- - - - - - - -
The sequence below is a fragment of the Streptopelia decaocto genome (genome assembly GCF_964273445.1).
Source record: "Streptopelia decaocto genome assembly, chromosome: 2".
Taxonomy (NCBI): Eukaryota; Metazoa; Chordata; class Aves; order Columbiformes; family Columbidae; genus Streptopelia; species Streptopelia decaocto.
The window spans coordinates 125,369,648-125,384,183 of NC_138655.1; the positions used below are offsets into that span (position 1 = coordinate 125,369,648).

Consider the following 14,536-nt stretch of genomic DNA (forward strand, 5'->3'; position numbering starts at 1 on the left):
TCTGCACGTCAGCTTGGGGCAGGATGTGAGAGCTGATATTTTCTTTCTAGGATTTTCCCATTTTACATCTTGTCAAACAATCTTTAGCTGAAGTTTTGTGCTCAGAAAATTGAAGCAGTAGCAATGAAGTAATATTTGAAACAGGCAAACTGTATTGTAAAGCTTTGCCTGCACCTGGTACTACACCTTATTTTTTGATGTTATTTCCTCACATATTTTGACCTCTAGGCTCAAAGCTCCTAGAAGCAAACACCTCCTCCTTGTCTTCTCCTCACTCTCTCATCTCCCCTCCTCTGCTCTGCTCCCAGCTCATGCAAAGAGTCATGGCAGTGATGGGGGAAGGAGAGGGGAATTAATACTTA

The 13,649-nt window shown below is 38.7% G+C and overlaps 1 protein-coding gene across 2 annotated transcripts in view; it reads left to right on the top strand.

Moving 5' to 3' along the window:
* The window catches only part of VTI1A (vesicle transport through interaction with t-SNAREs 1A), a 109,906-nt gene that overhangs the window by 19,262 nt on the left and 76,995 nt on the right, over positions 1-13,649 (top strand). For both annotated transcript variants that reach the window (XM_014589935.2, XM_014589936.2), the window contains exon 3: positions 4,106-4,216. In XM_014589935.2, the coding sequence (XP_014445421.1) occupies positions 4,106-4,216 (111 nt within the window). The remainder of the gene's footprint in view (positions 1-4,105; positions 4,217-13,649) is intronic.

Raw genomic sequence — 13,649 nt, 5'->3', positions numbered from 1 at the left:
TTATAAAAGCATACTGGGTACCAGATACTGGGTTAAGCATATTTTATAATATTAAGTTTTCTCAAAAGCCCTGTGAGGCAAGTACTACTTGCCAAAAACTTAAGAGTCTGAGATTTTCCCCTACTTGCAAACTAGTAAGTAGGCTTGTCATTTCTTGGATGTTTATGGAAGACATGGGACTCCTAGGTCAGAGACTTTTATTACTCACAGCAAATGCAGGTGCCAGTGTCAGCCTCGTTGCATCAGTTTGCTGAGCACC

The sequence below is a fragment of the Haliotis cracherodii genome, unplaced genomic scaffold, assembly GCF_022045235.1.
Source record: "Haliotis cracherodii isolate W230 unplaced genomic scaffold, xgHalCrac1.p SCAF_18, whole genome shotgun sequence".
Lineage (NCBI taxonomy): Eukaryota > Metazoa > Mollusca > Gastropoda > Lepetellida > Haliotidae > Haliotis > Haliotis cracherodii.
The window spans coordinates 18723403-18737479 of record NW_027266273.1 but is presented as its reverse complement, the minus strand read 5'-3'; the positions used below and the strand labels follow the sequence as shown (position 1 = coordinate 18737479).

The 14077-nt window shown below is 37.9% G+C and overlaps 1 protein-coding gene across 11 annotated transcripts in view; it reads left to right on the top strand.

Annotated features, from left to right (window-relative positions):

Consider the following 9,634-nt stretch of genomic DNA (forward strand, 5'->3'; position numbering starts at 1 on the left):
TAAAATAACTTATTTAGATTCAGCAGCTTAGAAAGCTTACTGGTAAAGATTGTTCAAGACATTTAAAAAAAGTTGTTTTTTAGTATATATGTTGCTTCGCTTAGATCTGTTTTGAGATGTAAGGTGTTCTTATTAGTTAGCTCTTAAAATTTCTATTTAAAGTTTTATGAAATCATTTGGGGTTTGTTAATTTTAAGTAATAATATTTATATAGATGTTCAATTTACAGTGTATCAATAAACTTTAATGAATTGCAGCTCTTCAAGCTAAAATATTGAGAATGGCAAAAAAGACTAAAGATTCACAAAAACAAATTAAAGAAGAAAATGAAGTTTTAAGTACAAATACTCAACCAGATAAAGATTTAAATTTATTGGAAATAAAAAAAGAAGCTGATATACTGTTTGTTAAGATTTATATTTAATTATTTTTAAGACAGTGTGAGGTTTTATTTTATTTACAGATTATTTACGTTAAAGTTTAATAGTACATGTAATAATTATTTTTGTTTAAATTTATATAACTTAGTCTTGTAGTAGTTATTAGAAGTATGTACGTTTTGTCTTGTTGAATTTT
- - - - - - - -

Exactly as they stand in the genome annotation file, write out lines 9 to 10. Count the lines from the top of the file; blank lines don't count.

* The window catches only part of VTI1A (vesicle transport through interaction with t-SNAREs 1A), a 109,906-nt gene that overhangs the window by 19,262 nt on the left and 76,995 nt on the right, over positions 1-13,649 (top strand). For both annotated transcript variants that reach the window (XM_014589935.2, XM_014589936.2), the window contains exon 3: positions 4,106-4,216. In XM_014589935.2, the coding sequence (XP_014445421.1) occupies positions 4,106-4,216 (111 nt within the window). The remainder of the gene's footprint in view (positions 1-4,105; positions 4,217-13,649) is intronic.

Raw genomic sequence — 13,649 nt, 5'->3', positions numbered from 1 at the left: